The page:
Gary Owen, Sarge
When were you there?
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Old 10-13-2012, 11:54 AM
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Originally Posted by Thalasso View Post
When were you there?
about 6 years later towards the end of the war in 1971 . I was in C 1/7 The nature of the war was all search and destroy AM missions and "Vietnamization" was in full swing but there were still bad guys in the bush. There were only 5 US infantry combat batallions and the First of the 7th (airmobile) cav was one. Our AO was North and West of Ben Hoa to the Cambodian border in Tay Ninh Province but occassionally we went North East and North of Xuan Loc - whatever that area was called. Some members of the CT Cav (alumni) association were actually IN the battle of Ia Drang. We were in what they called in true Army jargon - an active defense (Nixon claimed we were all in defensive positions) but like I said we were in the boonies on offensive air assault search and destroy missions for 10 to 15 days at a time. Never dug in , never stationed at a firebase except for a fe wdays every month for resupplies and showers and such. I was only in 2 major firefights so it was nothing compared to the battle of Ia Drang. Here is some newsreel footage at the time. Our enemy was also NVA regulars as the war against the VC wasn't over but decreased drastically after TET 1968 from what I read.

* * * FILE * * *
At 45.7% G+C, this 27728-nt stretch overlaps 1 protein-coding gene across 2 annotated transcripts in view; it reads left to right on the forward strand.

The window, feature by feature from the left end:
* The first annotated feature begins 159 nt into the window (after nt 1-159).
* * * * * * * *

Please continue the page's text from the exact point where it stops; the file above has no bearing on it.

this is chilling and very hard for me to watch but it is also very real and not hollywoodized.

http://www.youtube.com/watch?v=25x53...ature=youtu.be

(Notice they called it Ya Drang an dlater and now its called Eye Drang as far as I know)

Last edited by LI Sound Grunt; 10-13-2012 at 12:30 PM.
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Old 10-13-2012, 05:48 PM
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The meanest group i met when i was there was the ROC'S (Tiger Div). These guys took no prisoners.My tour there was traveling up and down the Mekong, Rung Sat,(Special Zone) Long Tau,Cai Nay and the Perfume river. I guy i boat with now was a F4 pilot out of Phu Cat.